Karsh Writes

the next chapter

What do black gay 30-something men care about?


I didn’t expect to take that long of a blogging break. But shit happens, y’know? Business has been steady, I had some family deaths to deal with (one of which I did blog about), my mom retired, I took a couple of trips, started some new projects, dated a few boys…shit’s been busy. It’s not an excuse or an explanation — it just is what it is.

In time, I’ll write about how the last 9+ months have been. There’s no shortage of blog posts, that’s for damn sure.

And yet, when I pull up WordPress…

Fig, 1: Accurate.


There’s a conversation I had about a year ago with Will and Anthony with respect to keeping the blogging torch going. However, I’ve been somewhat reticent on writing with the same openness that I did in my 20s.

Part of that is because the Web is such a different place now. Vine is making stars out of 6-second video snippets, Google+ is still trying to make a go of social, and podcasting is back in full force. (Didn’t see that last one coming.) Facebook’s floundering. Tumblr has tumbled. Even still, we have more platforms than ever to tell stories and share our experiences. Yet the signal to noise ratio is so out of balance that a lot of these stories are missed. You can blame the flood of “me first” journalism for that.

(This is probably why I spend most of my time on Twitter — it’s bite-sized, information moves fast, and you can get what you need and get out without any lingering FOMO. It’s like Matrix Lite.)

I’m getting off topic here, but part of that ratio I mentioned also means that our stories — Black gay men in their 30s — are getting lost in the shuffle. (If they’re told at all.) It didn’t really strike me until I watched Cucumber on Channel 4. There’s a scene in the first episode with a group of gay men — Black and white, probably in their 40s — out for a night at a bar just having a good time. Granted, there are a good number of movies and web series and films with Black gay men in their 20s in some coming-of-age tale set in a big city, but you rarely see or hear stories of what Black gay men in their 30s and above are doing, feeling, or seeing. (And the ones we do see are sanitized, problematic, or Don Lemon.)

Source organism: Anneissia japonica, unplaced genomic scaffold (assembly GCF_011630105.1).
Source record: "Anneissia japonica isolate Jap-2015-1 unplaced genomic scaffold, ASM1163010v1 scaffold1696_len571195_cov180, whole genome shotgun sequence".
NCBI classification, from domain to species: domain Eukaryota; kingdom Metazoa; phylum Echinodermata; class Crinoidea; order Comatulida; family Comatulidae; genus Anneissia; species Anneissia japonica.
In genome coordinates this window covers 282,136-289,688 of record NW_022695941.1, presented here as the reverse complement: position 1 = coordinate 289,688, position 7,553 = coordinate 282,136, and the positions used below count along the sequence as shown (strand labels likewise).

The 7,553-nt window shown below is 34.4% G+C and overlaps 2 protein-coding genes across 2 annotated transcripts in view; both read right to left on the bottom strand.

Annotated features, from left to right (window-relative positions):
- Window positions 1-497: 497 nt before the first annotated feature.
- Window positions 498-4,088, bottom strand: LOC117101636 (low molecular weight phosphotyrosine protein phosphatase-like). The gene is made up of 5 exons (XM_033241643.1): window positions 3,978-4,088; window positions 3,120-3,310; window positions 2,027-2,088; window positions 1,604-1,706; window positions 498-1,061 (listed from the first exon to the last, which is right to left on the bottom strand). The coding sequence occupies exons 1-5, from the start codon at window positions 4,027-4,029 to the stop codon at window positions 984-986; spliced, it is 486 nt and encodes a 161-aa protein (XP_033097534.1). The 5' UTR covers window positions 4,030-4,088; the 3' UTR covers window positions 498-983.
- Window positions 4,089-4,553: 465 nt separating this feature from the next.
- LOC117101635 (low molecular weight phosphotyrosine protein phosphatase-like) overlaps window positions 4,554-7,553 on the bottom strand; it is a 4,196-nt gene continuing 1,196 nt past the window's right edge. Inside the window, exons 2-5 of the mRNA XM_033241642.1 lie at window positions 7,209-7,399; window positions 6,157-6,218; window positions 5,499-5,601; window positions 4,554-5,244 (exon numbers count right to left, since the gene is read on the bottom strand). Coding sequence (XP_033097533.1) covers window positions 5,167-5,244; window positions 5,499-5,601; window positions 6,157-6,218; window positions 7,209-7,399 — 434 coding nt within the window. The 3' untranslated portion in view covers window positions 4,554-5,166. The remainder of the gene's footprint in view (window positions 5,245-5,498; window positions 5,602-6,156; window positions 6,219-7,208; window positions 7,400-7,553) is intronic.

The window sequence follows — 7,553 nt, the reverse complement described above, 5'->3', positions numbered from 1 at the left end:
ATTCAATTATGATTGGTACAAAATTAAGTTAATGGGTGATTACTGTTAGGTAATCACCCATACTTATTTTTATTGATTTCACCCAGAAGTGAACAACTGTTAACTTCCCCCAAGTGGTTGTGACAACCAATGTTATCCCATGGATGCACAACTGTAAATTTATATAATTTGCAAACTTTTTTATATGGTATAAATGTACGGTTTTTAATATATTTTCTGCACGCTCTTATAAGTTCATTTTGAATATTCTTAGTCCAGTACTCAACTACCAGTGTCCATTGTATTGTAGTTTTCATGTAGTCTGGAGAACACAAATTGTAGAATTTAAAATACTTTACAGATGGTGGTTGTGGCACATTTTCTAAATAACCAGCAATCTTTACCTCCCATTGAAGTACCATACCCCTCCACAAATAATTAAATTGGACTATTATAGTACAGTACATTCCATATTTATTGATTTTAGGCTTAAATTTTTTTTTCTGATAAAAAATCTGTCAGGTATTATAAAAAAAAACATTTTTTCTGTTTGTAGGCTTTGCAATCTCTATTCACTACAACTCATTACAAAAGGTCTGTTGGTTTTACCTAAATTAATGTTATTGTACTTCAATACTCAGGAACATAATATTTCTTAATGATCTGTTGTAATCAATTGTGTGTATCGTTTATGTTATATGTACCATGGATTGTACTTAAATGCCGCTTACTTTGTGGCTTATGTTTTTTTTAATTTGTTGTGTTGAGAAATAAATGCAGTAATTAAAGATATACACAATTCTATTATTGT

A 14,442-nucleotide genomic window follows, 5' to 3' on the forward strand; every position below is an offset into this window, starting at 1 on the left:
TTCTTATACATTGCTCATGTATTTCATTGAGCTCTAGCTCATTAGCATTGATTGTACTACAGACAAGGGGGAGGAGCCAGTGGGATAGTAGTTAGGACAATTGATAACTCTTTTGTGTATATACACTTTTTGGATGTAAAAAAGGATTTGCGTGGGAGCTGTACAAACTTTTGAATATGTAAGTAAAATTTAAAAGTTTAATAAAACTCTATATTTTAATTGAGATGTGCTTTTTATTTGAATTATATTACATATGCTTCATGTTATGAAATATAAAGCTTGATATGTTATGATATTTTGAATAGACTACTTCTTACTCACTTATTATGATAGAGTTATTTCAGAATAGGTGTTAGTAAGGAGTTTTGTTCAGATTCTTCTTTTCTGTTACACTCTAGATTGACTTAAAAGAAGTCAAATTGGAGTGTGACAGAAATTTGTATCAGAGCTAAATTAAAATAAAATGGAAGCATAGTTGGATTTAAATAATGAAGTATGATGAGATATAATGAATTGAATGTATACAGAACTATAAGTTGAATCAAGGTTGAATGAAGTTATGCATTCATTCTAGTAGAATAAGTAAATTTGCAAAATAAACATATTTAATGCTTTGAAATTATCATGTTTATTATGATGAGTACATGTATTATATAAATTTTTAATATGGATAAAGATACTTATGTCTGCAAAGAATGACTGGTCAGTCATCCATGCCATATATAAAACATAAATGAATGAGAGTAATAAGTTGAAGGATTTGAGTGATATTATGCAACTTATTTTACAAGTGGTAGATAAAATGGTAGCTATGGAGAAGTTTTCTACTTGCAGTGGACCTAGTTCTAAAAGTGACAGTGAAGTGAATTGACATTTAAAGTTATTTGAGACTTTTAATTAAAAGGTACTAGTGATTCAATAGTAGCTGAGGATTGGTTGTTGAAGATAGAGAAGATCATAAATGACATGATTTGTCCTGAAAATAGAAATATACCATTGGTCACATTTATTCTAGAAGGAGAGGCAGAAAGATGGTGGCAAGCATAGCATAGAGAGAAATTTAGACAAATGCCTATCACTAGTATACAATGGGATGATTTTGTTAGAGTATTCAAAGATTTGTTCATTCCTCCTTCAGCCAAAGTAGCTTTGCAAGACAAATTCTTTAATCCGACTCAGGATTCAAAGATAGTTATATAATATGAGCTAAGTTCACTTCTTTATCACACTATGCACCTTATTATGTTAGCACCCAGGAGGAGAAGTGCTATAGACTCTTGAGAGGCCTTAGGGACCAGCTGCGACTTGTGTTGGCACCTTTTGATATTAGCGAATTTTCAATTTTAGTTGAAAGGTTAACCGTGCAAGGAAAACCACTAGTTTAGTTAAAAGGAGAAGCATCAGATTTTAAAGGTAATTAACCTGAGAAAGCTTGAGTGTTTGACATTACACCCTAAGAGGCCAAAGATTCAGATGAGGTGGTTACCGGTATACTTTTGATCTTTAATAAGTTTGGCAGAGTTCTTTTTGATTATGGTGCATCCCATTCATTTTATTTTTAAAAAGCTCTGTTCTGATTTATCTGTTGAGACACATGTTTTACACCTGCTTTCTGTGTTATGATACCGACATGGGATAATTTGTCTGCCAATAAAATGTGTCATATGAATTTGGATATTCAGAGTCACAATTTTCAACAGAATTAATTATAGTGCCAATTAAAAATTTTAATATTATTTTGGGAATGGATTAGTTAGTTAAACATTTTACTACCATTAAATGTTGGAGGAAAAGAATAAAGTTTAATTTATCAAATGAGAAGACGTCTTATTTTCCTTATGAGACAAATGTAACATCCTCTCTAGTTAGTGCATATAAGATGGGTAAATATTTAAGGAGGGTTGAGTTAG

Fig. 2: If the shoe fits...

Fig. 2: If the shoe fits…

I watched that brief scene from Cucumber and thought “I don’t think I’ve ever really seen that before.”

So what do Black gay 30-something men care about? Their career? Their health? Their finances? Finding love? Keeping love? Hot passionate sex? Refinishing their kitchens? Hitting the punk bar for the weekend? All of the above? None of the above?

When I was in my 20s, I saw a lot of Black gay men in their 30s (and up) blogging and sharing their thoughts on a number of topics — dating, work, current events, etc. But I wonder if the current Black gay guy in his 20s sees that same thing now. I don’t know if they do.

With that in mind, I am going to try and continue writing on here, at least once a week. (Maybe Fridays since those are the least busy days of the week, most times.) Because if someone doesn’t do it, then who will? I can’t have the kids thinking that gay life ends at 30.



New posts next week.

Master of the Fade Away

“And that’s how it goes, kids. The friends, neighbors, drinking buddies, and partners-in-crime you loved so much when you’re young — as the years go by, you just lose touch. You will be shocked, kids, when you discover how easy it is in life to part ways with people forever. That’s why when you find someone you want to keep around, you do something about it.”
— Ted Mosby, How I Met Your Mother 9×21 “Gary Blauman”

The last time I talked with The Sheep, he said something near the end of our conversation that has stuck with me.

“I’m still really looking forward to talking with you and hanging out, Karsh. Just don’t fade away on me.”

“Fade away? What do you mean?”

“You know…stop calling, stop texting…you just fade away.”

“I won’t fade away if you don’t.”


I called The Sheep two more times after that, and he never returned my messages. I texted him and he never replied.

But I was the one who wasn’t supposed to fade away, right?

Whitney Houston

Fig. 1: Whitney be knowin’.

Read the rest of this post »

Death and Decay

Death is a motherfucker.

It’s been about a month now since my grandfather passed away. We — the immediate family consisting of my mother, my grandmother, and yours truly — knew it was coming, but even as we saw him wither way, it was still a shock. A routine procedure followed by a month in the ICU, and now we’re planning a funeral.

Can we talk about how no one teaches you how to plan a funeral? Consulting the funeral home, buying a casket, setting up the service, coordinating the program…it’s a good thing my grandfather was the head deacon at his church, because they basically took the reins and we just wrote the check.

Fig. 1: Accurate.

Fig. 1: Accurate.

On top of this, I’ve had to deal with the rest of the family. I couldn’t have planned for their reactions, most of which ranged from sheer hysteria to shoulder-shrugging indifference. My cousins just lost a grandfather they never saw, and having them suddenly throw themselves into the pain of losing a family member felt odd. But people process grief differently, so you know…different strokes for different folks.

I tried not to judge, until… Read the rest of this post »

Where is Karsh?

New posts a’comin’.